Also, it seems to allow a lot of people to go free when they're not really in any danger.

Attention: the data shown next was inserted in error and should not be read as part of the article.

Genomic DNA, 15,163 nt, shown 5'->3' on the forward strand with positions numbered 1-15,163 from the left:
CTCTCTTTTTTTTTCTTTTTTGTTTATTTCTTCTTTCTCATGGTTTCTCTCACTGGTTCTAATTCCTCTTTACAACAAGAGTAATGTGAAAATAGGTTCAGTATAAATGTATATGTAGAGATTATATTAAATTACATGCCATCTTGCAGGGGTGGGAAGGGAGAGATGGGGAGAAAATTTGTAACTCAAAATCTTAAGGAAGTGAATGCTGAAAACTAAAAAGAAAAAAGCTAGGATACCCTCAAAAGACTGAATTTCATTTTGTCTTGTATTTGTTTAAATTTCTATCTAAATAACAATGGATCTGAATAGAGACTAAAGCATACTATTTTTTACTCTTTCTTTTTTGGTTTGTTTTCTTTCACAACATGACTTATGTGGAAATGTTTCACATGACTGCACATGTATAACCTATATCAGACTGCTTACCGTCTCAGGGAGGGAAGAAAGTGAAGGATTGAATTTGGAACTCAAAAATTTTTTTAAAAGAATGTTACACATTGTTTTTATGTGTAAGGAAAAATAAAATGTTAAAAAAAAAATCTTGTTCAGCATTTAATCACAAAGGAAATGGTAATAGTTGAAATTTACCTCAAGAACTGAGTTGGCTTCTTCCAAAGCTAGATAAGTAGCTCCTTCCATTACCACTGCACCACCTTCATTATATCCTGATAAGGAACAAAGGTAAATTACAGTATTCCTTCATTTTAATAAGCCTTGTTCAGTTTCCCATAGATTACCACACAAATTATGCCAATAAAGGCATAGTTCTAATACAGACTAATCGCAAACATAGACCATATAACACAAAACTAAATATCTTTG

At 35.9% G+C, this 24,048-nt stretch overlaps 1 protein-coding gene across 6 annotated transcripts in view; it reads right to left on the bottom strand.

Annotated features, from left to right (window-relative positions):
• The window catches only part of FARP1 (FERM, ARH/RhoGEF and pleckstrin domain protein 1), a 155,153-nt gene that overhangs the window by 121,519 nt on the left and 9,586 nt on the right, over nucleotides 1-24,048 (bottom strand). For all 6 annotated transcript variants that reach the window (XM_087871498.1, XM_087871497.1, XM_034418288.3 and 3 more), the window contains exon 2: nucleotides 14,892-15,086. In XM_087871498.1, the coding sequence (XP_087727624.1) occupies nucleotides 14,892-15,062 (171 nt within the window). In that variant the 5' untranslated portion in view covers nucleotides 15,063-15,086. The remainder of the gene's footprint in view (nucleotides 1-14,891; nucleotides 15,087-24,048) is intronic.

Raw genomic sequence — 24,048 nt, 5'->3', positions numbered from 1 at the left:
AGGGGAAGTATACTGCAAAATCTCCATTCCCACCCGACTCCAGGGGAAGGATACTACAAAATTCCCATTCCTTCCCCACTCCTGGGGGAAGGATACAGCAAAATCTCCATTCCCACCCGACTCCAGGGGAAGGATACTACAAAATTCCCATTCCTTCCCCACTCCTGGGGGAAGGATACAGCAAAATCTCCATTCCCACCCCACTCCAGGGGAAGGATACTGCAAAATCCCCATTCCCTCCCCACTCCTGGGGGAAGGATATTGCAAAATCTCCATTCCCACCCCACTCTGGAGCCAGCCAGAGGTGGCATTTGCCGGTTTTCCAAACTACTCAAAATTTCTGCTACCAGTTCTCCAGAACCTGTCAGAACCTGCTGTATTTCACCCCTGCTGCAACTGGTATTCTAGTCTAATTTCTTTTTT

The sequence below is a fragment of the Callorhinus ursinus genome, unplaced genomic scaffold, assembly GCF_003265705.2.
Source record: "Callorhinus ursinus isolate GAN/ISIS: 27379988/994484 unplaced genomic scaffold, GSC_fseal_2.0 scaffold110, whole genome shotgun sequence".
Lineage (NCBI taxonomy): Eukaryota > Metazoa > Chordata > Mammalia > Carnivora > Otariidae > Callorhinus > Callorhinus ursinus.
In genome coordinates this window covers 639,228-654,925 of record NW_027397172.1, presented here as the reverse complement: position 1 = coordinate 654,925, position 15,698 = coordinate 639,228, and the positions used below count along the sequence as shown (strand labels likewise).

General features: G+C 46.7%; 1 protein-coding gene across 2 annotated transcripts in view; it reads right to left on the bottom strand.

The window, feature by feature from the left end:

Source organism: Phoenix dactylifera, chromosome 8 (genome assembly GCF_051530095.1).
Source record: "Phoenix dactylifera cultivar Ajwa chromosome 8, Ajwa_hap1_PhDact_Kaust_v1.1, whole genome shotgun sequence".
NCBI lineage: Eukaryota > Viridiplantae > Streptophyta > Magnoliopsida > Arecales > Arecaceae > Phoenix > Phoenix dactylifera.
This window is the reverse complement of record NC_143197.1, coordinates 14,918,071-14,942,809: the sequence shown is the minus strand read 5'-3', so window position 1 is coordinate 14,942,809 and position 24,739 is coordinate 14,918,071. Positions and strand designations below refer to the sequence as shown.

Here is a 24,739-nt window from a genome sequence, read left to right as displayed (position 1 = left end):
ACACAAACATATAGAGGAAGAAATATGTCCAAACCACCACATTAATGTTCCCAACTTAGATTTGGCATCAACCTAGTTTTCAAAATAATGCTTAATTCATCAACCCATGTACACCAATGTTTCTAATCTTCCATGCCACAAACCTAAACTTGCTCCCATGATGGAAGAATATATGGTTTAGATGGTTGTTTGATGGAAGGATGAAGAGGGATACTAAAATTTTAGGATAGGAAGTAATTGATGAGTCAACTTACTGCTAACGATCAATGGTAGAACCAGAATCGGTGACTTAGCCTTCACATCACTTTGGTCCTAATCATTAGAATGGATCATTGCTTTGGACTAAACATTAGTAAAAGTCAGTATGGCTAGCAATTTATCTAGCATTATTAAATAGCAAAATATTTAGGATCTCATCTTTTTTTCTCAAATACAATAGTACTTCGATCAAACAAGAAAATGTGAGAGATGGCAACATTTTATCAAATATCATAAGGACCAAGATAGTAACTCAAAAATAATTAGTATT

People often go free under "stand your ground" in cases that seem to make a mockery of what lawmakers intended. One man killed two unarmed people and walked out of jail. Another shot a man as he lay on the ground. Others went free after shooting their victims in the back.In nearly a third of the cases the Times analyzed, defendants initiated the fight, shot an unarmed person or pursued their victim — and still went free.